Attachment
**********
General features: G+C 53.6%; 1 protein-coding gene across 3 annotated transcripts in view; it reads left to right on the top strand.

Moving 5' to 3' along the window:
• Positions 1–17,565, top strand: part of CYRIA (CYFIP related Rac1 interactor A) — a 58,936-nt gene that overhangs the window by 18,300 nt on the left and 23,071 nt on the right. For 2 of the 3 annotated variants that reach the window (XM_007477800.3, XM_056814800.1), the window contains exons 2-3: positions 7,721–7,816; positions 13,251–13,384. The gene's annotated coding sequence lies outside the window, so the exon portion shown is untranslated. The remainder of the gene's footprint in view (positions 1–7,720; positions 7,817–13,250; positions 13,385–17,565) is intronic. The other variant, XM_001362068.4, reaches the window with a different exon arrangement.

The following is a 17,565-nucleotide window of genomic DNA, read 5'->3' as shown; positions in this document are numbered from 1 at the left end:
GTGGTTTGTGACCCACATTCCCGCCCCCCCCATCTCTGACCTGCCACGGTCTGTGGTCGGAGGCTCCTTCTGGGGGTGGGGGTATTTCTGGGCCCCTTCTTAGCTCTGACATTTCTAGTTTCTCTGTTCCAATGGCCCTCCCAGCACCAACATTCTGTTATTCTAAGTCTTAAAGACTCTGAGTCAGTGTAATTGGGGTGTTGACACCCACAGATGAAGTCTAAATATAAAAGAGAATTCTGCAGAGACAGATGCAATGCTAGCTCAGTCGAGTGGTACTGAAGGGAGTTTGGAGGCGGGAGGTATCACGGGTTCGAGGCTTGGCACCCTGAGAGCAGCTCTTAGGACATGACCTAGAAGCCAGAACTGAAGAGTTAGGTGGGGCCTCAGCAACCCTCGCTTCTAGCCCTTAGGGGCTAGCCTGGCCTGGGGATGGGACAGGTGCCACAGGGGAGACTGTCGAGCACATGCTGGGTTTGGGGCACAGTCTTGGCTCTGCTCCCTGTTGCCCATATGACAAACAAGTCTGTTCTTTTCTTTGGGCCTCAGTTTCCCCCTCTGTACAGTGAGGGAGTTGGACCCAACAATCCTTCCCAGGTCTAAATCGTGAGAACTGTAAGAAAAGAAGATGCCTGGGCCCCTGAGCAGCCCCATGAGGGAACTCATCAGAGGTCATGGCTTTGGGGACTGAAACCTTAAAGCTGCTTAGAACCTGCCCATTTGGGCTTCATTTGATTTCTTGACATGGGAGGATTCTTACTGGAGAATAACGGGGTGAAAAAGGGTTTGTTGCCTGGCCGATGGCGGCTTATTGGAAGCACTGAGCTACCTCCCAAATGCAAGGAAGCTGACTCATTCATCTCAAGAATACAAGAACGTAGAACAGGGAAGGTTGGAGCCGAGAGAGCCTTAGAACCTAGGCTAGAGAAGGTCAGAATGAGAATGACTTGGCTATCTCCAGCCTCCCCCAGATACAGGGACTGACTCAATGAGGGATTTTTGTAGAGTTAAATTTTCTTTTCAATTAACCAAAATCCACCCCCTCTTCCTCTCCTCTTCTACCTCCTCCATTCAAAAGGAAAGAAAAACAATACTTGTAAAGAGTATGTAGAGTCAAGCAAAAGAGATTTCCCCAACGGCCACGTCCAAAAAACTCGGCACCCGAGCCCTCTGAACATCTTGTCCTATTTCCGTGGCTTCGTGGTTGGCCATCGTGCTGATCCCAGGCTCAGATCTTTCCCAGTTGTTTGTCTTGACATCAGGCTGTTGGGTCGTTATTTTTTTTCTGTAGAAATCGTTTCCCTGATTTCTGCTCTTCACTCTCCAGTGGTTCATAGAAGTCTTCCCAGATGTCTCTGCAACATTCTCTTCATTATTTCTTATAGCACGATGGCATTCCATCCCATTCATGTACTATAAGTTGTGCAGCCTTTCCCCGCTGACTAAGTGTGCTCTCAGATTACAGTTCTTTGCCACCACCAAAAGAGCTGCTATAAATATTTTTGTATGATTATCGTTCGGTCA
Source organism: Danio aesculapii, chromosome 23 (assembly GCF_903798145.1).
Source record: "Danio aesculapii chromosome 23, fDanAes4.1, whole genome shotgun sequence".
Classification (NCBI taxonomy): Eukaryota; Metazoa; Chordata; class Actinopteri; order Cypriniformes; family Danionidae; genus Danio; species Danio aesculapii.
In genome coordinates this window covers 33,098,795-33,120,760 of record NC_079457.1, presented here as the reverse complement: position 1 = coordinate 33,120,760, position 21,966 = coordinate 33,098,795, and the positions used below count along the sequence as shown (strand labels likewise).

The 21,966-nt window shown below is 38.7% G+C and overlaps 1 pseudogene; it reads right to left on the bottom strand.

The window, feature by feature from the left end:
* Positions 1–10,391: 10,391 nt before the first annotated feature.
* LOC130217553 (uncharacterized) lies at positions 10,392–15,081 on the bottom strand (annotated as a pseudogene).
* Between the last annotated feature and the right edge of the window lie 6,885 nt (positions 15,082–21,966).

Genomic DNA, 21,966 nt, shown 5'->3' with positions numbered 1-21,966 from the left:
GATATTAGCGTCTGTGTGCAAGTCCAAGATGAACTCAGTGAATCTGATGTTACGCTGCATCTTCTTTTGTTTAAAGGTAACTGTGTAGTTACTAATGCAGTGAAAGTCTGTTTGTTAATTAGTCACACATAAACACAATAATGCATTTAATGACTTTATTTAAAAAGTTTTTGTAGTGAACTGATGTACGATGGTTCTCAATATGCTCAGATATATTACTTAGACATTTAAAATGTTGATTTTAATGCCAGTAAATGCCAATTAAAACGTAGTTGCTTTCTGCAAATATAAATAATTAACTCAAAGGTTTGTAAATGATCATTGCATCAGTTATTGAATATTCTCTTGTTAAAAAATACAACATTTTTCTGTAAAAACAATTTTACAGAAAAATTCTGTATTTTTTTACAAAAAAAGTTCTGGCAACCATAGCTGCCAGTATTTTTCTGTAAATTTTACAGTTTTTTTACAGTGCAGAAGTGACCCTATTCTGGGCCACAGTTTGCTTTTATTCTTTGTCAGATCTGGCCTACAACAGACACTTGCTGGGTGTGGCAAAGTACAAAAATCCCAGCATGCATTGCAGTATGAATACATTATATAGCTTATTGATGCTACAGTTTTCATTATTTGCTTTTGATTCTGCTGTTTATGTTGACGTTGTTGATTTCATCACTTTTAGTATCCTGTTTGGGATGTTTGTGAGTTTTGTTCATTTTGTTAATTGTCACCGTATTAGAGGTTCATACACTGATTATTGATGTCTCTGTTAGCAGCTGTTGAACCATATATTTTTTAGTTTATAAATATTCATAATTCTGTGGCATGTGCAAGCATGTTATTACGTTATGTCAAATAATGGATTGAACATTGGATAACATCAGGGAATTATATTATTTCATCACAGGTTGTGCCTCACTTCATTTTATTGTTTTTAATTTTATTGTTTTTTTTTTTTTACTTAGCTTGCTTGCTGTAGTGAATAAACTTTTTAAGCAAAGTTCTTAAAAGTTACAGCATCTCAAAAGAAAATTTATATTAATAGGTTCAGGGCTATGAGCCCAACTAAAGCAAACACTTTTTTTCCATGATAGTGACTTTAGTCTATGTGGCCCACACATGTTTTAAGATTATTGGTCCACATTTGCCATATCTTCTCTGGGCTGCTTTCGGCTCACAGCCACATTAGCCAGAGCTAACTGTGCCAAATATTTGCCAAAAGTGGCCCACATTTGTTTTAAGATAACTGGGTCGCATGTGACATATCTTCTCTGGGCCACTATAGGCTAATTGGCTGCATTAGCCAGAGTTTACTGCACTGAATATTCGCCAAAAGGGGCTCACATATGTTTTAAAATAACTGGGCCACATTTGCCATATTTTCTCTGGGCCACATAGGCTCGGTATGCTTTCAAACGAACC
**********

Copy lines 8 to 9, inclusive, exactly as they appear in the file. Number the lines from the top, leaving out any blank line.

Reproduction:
Classification (NCBI taxonomy): Eukaryota; Metazoa; Chordata; class Actinopteri; order Cypriniformes; family Danionidae; genus Danio; species Danio aesculapii.
In genome coordinates this window covers 33,098,795-33,120,760 of record NC_079457.1, presented here as the reverse complement: position 1 = coordinate 33,120,760, position 21,966 = coordinate 33,098,795, and the positions used below count along the sequence as shown (strand labels likewise).